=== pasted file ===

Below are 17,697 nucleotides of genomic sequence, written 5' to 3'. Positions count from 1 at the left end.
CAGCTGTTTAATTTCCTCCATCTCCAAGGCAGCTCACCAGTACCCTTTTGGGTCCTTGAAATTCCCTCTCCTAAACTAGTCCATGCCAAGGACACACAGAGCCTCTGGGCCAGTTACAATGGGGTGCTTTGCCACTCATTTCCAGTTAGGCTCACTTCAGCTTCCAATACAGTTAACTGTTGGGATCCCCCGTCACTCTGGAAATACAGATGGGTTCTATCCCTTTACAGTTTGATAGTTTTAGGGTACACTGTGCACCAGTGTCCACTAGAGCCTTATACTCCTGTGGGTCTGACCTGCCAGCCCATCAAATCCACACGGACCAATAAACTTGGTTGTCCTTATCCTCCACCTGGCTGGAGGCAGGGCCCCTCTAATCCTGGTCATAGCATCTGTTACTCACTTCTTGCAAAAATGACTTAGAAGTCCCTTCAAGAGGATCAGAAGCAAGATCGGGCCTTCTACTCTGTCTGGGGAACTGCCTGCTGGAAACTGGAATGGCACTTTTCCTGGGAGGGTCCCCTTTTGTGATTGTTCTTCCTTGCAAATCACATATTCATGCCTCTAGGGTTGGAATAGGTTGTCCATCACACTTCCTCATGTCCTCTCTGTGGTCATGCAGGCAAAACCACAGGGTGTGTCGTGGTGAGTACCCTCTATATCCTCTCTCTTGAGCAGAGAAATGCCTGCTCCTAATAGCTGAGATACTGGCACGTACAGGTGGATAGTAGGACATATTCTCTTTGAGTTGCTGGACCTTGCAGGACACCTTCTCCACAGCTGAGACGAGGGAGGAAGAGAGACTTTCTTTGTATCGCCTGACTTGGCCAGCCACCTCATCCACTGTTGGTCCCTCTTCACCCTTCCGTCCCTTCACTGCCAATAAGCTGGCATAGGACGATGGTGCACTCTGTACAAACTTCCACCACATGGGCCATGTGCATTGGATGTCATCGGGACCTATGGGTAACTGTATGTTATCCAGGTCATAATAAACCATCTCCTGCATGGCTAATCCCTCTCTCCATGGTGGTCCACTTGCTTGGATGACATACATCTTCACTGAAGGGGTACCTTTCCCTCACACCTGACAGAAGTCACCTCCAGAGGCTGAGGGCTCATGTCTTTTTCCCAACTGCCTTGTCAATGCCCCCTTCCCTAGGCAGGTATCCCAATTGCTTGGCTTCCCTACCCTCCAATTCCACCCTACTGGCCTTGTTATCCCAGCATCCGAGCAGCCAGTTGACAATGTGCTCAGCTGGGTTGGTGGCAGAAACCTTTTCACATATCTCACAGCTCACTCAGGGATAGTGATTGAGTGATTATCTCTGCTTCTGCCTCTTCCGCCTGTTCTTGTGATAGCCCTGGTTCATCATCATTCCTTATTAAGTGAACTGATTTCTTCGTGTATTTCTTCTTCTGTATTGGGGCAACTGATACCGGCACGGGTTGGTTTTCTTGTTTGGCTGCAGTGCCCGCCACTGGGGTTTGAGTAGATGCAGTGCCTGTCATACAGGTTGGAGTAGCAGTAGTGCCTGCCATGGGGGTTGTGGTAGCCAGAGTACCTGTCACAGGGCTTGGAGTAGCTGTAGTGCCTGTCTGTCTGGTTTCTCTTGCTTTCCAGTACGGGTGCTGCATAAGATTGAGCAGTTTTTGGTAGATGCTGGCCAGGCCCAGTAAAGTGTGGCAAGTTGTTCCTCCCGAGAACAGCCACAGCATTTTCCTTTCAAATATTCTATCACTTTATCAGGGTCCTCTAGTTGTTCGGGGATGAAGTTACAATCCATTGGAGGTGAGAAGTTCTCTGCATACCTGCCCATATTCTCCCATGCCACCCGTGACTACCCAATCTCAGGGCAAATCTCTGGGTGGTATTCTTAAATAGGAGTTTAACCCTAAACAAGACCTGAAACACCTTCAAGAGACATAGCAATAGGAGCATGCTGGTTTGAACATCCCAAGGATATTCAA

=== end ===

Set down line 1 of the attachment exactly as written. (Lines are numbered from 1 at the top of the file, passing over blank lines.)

Below are 17,697 nucleotides of genomic sequence, written 5' to 3'. Positions count from 1 at the left end.